It was an auspicious debut, the stuff fairy tales were made of, though one is happy for the simple realism of Ms. Stafford in the role. She’s not a principal dancer yet, she’s a talented, well-trained 17 year old girl. She’s been in the company two weeks, and I hope she goes happily back to the corps, to learn more about what the corps de ballets means. There will certainly be more roles for her, in their proper time, but I hope not the fusillade of role after role and the attendant serious injury we’ve seen one time too often. I think she’ll go far. But for now, I hope Ms. Stafford puts the program in her scrapbook, along with the flowers she undoubtedly got pressed into it as well, and I hope she treasures her memories of the day she got to be a princess.

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Since Maria was making her debut in In the Night, Wendy danced G Major.

I mean, because Weese is out, In the Night replaced Mozartiana. I guess they didn't want Maria to do two big new roles in one night.

[This message has been edited by Manhattnik (edited January 15, 2000).]

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Well, the evening I spent on January 14 at City Ballet was inauspicious at best, but I guess I still feel good about being there. Made a special winter trip to the City (driving 300 miles and through a blizzard the night before on the way down) particularly to see Mozartiana. Cold and windy in the street canyons too, but absolutely balmy compared to Montpelier, VT. We faced the windchill on our faces with happiness & anticipation as we walked the 10 blocks to Lincoln Center. NYC is excitement!!

I had done some homework on "Mozartiana", read about its making, etc. etc. Not to be... frown.giffrown.gif Arrived at our seats in the 2nd ring (best I've had for any ballet in NYC) and was all pumped up..opened program and then, gulp..., saw those first words in the program insert....due to illnesses "In the Night" will replace "Mozartiana".. Must be getting serious about this ballet stuff, since I felt a really, really VERY BIG letdown... frown.gif isn't there a saying that goes something like "THE show must go on"? in contrast to "A show must go on"! Don't big ballet companies have understudies in lead roles, etc, etc....??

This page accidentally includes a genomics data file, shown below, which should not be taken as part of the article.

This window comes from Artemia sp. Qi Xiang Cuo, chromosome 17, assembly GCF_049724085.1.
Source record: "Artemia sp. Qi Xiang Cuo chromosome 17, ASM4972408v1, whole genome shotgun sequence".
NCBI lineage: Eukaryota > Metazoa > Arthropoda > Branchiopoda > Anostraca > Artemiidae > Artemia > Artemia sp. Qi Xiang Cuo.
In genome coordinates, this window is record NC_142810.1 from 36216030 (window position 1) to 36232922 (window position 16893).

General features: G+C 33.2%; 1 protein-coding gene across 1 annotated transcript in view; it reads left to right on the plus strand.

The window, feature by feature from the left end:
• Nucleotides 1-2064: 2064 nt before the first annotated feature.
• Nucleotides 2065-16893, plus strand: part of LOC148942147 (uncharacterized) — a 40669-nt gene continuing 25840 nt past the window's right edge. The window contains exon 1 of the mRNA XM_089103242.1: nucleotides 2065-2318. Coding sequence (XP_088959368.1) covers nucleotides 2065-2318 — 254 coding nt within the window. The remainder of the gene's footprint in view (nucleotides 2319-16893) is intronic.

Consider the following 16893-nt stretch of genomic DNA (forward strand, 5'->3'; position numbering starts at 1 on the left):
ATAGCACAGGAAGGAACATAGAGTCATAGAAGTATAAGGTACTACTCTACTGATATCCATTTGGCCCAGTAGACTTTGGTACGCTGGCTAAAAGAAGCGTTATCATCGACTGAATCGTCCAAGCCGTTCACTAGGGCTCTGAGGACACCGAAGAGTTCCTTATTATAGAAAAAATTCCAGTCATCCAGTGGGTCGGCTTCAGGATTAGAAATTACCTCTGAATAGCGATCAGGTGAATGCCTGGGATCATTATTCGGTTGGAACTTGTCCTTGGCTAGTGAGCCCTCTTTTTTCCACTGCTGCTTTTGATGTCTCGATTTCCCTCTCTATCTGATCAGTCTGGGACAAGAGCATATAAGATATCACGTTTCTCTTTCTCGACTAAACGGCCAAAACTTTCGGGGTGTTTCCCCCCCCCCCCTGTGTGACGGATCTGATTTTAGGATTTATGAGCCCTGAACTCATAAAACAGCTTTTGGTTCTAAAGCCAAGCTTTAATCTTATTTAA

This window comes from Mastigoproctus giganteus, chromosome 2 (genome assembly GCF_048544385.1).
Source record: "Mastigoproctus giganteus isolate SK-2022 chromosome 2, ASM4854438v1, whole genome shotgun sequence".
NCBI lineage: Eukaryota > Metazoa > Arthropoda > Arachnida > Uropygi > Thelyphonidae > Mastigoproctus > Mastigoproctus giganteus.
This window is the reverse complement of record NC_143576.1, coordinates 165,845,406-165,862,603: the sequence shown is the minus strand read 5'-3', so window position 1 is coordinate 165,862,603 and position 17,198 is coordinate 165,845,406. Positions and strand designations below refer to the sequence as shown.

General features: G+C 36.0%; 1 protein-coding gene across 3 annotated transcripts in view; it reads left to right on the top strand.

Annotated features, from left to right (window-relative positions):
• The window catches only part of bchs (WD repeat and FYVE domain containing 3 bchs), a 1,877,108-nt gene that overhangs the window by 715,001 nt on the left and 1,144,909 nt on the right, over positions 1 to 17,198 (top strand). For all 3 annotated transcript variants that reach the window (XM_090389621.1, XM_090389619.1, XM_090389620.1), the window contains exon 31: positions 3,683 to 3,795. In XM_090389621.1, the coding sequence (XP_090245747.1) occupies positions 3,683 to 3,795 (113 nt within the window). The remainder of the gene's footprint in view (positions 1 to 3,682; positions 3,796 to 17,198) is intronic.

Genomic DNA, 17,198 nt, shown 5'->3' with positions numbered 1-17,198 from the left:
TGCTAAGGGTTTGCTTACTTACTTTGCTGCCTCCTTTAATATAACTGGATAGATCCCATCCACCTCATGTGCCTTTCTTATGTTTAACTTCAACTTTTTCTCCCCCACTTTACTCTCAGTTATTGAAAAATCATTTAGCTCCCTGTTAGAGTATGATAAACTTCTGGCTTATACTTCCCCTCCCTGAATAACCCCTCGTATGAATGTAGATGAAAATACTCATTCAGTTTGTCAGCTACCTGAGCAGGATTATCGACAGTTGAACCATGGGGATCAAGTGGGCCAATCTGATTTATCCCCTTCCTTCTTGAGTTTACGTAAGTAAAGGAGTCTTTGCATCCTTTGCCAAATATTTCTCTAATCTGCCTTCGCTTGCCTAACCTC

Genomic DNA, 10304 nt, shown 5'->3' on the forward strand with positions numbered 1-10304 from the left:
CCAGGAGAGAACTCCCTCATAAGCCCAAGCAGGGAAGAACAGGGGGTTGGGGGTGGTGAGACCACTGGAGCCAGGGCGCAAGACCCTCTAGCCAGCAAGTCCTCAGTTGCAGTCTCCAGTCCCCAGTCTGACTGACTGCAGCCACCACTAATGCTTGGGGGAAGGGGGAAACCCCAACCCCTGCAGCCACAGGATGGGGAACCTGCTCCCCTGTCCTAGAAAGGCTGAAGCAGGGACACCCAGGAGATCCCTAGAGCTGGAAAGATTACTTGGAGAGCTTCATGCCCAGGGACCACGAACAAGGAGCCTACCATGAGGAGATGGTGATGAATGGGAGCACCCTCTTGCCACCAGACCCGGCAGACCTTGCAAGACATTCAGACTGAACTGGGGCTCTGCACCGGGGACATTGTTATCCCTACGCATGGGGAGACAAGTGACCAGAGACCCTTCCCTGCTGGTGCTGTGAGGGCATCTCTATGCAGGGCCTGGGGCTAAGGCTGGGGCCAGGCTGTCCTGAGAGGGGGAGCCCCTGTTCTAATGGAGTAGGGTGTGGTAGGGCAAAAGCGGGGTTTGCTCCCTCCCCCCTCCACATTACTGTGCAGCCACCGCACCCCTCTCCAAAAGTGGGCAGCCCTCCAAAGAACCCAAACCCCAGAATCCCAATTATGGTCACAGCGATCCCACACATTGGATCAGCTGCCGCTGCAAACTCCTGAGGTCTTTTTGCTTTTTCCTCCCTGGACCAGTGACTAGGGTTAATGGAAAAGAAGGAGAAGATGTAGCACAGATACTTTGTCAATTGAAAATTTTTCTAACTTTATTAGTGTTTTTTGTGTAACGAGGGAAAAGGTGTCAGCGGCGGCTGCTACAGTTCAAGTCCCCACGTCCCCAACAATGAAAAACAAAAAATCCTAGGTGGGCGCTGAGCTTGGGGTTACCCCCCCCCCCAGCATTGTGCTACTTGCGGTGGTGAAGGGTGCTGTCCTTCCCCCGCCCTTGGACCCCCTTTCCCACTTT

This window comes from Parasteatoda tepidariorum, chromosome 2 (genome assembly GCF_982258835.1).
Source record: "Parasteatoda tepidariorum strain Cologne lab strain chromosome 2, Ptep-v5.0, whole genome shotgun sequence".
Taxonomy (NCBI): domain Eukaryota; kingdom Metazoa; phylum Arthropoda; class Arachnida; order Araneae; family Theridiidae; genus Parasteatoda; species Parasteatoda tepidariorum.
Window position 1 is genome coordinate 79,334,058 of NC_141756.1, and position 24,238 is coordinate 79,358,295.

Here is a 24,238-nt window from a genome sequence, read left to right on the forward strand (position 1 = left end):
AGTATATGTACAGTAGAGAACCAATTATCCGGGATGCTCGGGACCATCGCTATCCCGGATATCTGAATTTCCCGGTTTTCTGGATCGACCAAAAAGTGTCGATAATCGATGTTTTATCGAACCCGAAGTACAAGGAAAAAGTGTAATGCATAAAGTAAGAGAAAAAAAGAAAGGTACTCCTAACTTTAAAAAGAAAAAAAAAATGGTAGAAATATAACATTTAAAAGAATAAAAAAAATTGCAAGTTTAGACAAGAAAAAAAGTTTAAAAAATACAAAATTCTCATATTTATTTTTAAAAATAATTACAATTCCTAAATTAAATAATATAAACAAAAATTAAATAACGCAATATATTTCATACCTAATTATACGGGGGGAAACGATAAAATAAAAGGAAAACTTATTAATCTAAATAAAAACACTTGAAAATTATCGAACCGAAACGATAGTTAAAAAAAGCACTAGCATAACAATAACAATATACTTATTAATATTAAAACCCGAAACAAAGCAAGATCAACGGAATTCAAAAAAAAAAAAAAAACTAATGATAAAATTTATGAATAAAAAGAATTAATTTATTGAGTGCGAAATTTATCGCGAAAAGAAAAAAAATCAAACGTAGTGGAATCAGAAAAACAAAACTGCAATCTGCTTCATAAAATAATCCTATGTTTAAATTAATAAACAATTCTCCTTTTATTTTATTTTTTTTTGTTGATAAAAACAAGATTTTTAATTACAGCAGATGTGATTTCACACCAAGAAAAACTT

Then we noted that Hubbe (I did like his performance a lot actually) would replace Martins, in "Concerto Barocco" and the principal dancers for "Valse-Fantaisie" would be Abi Stafford and Benjamin Millepied. Now I had seen Millepied at Saratoga and I liked what I had seen of his dancing...but "who is this Stafford?" The program insert says...*Joined the corps de ballet, January 1, 2000...well, must be some mistake in the date there, its only the 14th of January... or I'm really hexed and they've thrown the WHOLE program out, just letting corps dancers dance tonight.

I thought Abi Stafford looked like a very seasoned professional dancer! She was wonderful!! She certainly connected with us and we liked her presentation and the partnership of Millepied. As it turned out, Valse-Fantaisie with Glinka's music saved the evening for me. This was a very nice piece which had both my wife and I smiling broadly. I thought Concerto Barocco was just OK, primarily because I love the Bach double violins, although I had a hard time following all the dancing going on at the same time. I found it difficult to focus on anyone in particular for much of the piece, with the corps dancers all doing their part all around the stage, seeming to distract my eyes from the principals. It left me feeling somehow that I was missing it.

"In the Night" was also a positive overall, and I particularly enjoyed the middle couple, Kowroski(whom I have loved to watch since I first saw her dance at Saratoga) and Askegard. "In G Major" set me back down on earth again (or under it) as I just cannot begin to appreciate Wendy Whelan (who, in a final twist of fate, replaced my favorite, Kowroski).

The fact that there were two Robbins pieces that did not super impress me, and missing out on Balanchine's "Mozartiana" made this first visit to NYCB in the City somewhat of a letdown. ABT regains my prime attention next (I've seen them a number of times). But New York City won me back again on this trip. "Kiss Me Kate" (*****) made up for any disappointment at the ballet, and I almost collapsed in shock when a cabby stopped and politely (uttering not a single unprintable word) motioned us to cross 45th street without treating my overcoat as a matador's cape.